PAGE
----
The Wings’ players have taken note of Filppula’s superb play on a game by game basis, as they told the Free Press’s Helene St. James...

“I think he’s emerged, big-time,” Niklas Kronwall said. “During the first round, he was all over the place, making plays at both ends of the ice. I think everyone has always felt like he’s a great player, but the way he’s playing right now, he’s got so much potential. He’s playing really well right now.”

Filppula, 27, is in his fifth season with the Wings. It was clear from his first training camp he’d be an NHL player because of his skating, passing and commitment to playing defense. A few years ago, the coaching staff arranged the seating in the locker room at Joe Louis Arena so Filppula would sit next to and learn from Zetterberg, but Filppula has benefitted just as much over the years from being around Datsyuk.
Filppula said he has “learned a lot from watching from Pavel, because he’s such a great player. He’s the only one who can do what he does, but I do try to learn from him.”

Datsyuk, in typical joker mode, said the two aren’t friends because “I have no friend on ice,” but is delighted with how Filppula has developed. “He play more better, make better decisions in tough situation, and he skate strong. He good player for us. I like him because he is funny guy.”

Datsyuk and Filppula often duel at the end of practices, going head-to-head on face-offs. They hang out off the ice when the Wings are on the road, which is cool with Zetterberg, Datsyuk’s longtime close friend on the team, who sees right through it.

“That’s been going on a long time,’ Zetterberg said, smiling. “But Pavel is just using him a little bit, to go to movies and dinner and stuff.”

Datsyuk and Zetterberg are the team’s Euro twins, a moniker bestowed on them nearly a decade ago when their blossoming friendship fed the chemistry they had as linemates. Can Filppula be another brother? Datsyuk shook his head and smiled. “He not there yet.”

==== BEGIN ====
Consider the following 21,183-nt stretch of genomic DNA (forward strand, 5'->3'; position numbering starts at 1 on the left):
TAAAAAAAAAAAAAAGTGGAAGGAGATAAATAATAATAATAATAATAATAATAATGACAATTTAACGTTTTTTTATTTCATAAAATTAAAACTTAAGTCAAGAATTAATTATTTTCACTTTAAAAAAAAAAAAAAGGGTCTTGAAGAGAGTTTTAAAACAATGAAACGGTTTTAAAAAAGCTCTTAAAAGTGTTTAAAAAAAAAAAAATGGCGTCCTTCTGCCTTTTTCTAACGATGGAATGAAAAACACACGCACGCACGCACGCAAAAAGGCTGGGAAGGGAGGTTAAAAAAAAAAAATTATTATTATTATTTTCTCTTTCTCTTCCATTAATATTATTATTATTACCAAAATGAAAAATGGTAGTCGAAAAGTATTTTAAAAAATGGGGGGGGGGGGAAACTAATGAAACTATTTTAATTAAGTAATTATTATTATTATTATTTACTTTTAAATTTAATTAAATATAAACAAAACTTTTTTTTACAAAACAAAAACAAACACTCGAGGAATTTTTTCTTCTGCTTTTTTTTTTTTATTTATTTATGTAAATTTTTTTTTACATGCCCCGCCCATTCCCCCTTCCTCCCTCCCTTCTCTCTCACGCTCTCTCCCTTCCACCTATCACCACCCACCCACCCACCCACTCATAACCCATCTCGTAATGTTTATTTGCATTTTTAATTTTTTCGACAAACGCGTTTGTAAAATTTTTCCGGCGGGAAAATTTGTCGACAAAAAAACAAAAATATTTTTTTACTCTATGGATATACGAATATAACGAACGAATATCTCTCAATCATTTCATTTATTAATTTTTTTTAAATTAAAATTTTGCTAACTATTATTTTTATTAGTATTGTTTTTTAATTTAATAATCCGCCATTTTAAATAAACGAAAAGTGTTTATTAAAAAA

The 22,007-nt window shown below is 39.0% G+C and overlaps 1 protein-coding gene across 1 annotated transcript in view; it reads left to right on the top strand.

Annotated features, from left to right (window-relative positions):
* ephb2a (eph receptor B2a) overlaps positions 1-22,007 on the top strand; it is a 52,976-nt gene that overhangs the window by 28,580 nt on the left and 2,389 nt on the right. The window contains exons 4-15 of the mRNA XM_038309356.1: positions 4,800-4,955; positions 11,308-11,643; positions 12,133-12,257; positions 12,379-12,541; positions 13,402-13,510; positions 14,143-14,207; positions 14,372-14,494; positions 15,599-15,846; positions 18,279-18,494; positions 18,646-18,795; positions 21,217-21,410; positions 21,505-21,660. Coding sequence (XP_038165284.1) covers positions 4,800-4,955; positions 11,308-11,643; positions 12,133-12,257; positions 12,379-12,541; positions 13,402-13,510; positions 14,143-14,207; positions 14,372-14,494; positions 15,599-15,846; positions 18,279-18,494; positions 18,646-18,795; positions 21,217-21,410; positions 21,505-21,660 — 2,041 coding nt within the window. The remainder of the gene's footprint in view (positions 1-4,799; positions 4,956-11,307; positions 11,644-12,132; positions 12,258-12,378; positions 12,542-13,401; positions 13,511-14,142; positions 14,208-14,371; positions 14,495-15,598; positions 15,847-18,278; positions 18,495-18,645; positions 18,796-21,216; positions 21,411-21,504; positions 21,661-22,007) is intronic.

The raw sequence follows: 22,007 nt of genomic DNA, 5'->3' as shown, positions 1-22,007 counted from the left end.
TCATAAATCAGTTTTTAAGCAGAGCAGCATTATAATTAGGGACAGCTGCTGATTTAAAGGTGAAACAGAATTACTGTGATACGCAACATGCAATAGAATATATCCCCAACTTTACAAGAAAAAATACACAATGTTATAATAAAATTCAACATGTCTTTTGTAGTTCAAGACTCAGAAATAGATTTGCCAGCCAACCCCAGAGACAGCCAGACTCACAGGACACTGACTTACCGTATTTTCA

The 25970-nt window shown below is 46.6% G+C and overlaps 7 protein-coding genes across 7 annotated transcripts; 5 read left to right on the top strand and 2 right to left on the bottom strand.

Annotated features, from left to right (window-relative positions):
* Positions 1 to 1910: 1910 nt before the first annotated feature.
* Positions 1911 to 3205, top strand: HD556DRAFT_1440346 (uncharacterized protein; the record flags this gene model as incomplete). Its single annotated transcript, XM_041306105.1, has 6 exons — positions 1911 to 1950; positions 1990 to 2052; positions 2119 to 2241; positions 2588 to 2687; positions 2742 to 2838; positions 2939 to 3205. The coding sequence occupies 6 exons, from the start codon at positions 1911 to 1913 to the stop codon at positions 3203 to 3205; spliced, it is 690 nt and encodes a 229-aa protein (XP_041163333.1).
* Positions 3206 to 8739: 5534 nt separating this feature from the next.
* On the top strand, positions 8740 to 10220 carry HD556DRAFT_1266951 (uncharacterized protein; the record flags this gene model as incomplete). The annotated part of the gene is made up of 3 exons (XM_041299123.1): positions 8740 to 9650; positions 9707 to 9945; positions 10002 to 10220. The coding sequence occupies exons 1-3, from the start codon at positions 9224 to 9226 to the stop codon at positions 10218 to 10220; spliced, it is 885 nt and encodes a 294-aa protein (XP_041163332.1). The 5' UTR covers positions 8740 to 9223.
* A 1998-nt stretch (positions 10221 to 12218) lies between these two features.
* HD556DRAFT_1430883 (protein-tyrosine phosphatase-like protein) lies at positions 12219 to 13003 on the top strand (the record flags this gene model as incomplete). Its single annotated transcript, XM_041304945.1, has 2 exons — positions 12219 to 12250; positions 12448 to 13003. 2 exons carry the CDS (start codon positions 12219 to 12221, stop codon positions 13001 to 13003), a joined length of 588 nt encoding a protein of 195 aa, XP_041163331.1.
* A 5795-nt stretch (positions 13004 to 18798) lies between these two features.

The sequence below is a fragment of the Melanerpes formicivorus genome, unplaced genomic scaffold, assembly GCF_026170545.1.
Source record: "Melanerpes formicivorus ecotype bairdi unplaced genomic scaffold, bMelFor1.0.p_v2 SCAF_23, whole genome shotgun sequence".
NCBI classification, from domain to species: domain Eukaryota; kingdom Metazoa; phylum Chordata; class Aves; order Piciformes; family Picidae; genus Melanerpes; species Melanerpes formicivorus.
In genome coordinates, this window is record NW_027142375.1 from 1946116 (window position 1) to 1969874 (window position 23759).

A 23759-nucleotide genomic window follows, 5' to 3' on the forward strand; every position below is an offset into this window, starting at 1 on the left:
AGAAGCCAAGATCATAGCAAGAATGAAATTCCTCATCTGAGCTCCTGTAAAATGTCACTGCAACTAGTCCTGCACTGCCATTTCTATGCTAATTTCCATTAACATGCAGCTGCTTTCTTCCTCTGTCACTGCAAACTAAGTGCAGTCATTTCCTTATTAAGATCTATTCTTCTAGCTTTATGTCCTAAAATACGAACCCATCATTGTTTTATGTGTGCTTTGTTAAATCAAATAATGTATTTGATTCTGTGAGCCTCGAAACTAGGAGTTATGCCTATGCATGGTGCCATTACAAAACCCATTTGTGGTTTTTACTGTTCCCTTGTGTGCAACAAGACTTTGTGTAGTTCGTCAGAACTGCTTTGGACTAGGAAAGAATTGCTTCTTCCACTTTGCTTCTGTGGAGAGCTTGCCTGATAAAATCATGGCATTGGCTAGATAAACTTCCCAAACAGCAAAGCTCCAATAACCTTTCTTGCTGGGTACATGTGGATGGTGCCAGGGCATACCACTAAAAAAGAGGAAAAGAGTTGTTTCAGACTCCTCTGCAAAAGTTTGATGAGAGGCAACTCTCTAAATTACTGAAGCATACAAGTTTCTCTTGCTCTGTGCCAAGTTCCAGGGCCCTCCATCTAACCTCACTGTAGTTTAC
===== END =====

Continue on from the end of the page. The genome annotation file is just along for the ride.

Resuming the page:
And Filppula himself spoke about rebounding from a somewhat disappointing 39-point season while talking to MLive’s Ansar Khan:

“I should have (contributed more offense),” Filppula said before Game 1 on Friday at HP Pavilion. “I got to play the minutes that you (need) to do more, but that didn’t happen. Playoffs are another season. Hopefully I can do more for the team now.”

Red Wings coach Mike Babcock criticized Filppula a couple of times during the season for not going hard to the net and playing more on the inside. But he liked how Filppula played in the opening round. Now, Filppula must do it against a tougher matchup, whether it’s Logan Couture or Joe Pavelski. Filppula might even find himself playing against stars Joe Thornton and Patrick Marleau.
Filppula, 27, has always been reluctant to shoot and doesn’t have the finishing touch players like Couture and Pavelski do. But he can be difficult to play against because of his speed and defensive ability.

“If you have a guy playing center on your third line who can skate with the puck and make plays and play good defensively and get points, chip in on the power play, that’s important,” Red Wings defenseman Brad Stuart said. “It means you have good depth, and this time of year that’s very important. Like we all have to do, (Filppula) is raising his intensity level a bit. Guys that can do that seem to stand out in the playoffs.”
“He’s always been a real good player, but I think the first round really showed another intensity level in his game,” Niklas Kronwall said. “He was all over the ice making plays—offensively, defensively, strong on the puck, making good decisions. It’s easy to get overshadowed on this team when you have guys like Pav and Hank. Fil is probably one of the more underrated players in the league.”
“He’s very strong on his feet, very strong skater,” [Nicklas] Lidstrom said. “If you give him time, he’s going to make plays on you.”

• And let’s end this little jaunt with one note regarding a player who, I’d argue, was sorely missed on Friday, via the CBC’s series blogger...

Not many teams can opt not to dress the active Stanley Cup goal-scoring leader—Mike Modano with 58—and a guy who has suited up for 218 career playoff games—Kris Draper—but they were the healthy scratches at forward for Detroit in Game 1 as Henrik Zetterberg (sprained knee) and Franzen (ankle) returned to action.

It’s the first time since Draper joined the Wings during the 1993-94 season that he’s been a healthy scratch from a playoff game. He missed one game in 1996 due to a shoulder injury, three games in 1988 with a knee injury, and 15 games in 2009 because of neck and groin injuries.

Babcock doesn’t tinker with a winning lineup, but the Wings didn’t win on Friday, and Draper seems to give Darren Helm an extra half gear…

But then there’s this other guy who’s also a veteran, and is pretty good in his own right: